Twenty years after India opened its economy, it faces severe economic problems, including staggering income inequality. A third of its citizens still lack adequate food, educationand basic medical services, while Mumbai businessman Mukesh Ambani lives in the most expensive home in the world, which cost over a billion dollars to build. Despite the fact that India now has a Mars mission, there are still more mobile phones than toilets in the country. In most places, such a disparity would have the locals pounding at the gates. So why no Arab Spring for India?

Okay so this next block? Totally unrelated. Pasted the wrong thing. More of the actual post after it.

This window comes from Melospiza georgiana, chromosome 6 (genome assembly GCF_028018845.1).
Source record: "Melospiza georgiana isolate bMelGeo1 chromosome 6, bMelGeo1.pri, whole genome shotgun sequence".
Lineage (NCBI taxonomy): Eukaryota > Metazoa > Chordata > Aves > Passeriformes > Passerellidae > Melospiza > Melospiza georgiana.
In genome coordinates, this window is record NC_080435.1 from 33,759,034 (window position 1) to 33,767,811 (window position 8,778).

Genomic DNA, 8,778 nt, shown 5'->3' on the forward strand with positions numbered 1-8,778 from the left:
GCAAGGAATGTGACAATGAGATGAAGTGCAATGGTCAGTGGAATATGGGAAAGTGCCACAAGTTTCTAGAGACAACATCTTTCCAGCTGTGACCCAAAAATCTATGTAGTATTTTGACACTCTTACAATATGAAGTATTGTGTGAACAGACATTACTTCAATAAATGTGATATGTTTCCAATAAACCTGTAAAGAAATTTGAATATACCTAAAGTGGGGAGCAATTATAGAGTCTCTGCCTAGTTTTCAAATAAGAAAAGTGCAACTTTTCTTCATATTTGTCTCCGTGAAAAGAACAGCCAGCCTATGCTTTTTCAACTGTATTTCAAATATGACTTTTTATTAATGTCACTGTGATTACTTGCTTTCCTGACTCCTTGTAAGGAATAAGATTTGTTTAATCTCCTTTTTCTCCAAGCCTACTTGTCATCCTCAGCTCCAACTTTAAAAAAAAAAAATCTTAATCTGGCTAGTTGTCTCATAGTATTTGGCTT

Hindol Sengupta, senior editor of Fortune India, argues that the only thing holding it back is the explosion of local entrepreneurship across the country. While these operations are a far cry from the giant companies owned by India's ruling billionaires, they are drastically changing its politics, upending the old caste systemand creating a "middle India" full of unprecedented opportunity. Like Gazalla Amin whose flourishing horticulture business in the heart of Kashmir has given her the title 'lavender queen' or Sunil Zode, who stole the first shoes he ever wore and now drives a Mercedes, thanks to his thriving pesticide business. Sengupta shows that the true potential of India is even larger than the world perceives, since the economic miracle unfolding in its small towns and villages is not reflected in its stock markets. He reveals an India rarely seen by the larger world - the millions of ordinary, enterprising people who are redefining the world's largest democracy.
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